By Sylvia Gurinsky
Ousted Honduran President Manuel Zelaya is back in his home country - sort of.
He's currently holed up in the Brazilian Embassy, which has had power cut off by the Honduran army loyal to Roberto Micheletti, who took over as president when Zelaya was ousted after trying to hijack the country's constitution and get another term as president.
The United States and most countries across the Americas and around the world still recognize Zelaya, actions aside, as the legitimately elected president of the country and are insisting on his return. Costa Rican President Oscar Arias tried to mediate a solution. Many in Honduras are having none of it.
The upcoming presidential election in November is supposed to resolve this. Increasingly, it looks like that won't happen. What seems more likely is the prospect of civil war.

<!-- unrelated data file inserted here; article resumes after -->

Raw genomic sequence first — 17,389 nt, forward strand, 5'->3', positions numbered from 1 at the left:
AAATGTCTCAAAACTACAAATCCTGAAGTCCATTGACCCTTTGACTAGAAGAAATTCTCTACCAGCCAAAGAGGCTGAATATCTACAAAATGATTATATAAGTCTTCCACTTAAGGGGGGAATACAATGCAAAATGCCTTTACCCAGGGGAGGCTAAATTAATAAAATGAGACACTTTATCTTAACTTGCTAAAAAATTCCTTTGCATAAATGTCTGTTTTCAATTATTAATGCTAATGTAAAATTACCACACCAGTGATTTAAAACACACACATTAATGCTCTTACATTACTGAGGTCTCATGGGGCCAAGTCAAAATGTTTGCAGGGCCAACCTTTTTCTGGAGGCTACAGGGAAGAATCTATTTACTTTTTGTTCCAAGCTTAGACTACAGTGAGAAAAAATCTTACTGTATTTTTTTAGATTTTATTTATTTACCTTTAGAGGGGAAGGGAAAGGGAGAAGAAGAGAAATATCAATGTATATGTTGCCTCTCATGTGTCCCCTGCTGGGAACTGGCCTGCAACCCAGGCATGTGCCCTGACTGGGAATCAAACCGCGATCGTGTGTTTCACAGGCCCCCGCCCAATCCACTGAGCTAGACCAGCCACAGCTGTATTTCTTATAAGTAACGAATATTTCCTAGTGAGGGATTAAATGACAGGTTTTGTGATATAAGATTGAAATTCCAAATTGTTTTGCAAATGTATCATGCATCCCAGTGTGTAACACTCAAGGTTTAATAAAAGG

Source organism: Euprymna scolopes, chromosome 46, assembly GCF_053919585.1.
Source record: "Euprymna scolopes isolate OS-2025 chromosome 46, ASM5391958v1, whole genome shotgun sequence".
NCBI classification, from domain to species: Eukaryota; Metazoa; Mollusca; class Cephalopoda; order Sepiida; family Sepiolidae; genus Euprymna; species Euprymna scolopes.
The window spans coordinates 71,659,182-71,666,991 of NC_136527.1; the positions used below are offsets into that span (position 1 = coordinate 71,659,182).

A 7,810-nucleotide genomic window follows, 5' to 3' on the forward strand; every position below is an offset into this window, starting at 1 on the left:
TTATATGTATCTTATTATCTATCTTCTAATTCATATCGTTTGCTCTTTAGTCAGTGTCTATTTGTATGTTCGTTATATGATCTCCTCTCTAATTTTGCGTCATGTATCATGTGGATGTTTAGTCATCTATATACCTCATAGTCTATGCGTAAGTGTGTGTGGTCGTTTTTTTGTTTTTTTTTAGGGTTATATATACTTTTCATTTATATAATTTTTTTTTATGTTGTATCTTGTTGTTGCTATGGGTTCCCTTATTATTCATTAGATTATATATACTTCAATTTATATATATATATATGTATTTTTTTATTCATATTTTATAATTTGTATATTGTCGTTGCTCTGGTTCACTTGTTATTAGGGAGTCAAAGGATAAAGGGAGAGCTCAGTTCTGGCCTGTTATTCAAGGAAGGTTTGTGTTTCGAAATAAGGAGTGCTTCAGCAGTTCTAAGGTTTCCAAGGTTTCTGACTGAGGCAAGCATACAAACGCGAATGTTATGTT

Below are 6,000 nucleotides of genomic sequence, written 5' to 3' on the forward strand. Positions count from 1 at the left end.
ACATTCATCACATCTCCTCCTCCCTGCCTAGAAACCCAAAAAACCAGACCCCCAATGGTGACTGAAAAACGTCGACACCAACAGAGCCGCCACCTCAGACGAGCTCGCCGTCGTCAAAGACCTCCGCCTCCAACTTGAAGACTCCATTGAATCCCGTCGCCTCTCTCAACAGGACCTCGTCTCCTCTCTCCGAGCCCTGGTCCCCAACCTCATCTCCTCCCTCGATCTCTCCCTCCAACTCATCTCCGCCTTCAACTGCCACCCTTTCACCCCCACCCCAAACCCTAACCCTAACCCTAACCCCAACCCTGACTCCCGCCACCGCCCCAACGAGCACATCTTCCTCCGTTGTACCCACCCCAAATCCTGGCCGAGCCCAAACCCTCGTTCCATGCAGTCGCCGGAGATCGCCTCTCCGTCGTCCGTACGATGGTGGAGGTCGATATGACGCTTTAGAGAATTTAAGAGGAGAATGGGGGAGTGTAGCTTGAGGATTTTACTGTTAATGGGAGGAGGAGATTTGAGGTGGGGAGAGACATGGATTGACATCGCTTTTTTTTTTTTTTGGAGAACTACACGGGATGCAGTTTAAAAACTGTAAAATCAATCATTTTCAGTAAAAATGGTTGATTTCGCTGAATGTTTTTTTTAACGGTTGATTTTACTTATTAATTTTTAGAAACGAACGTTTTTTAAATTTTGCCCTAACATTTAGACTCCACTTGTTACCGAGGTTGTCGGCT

With world leaders in New York and Pennsylvania this week for the United Nations meeting, the Clinton Global Initiative and the G-20 summit, there are a lot of other things on the agenda. But a Honduras in crisis means a country - and a region -more vulnerable to rogue leadership and terrorist groups. This needs a solution, and soon.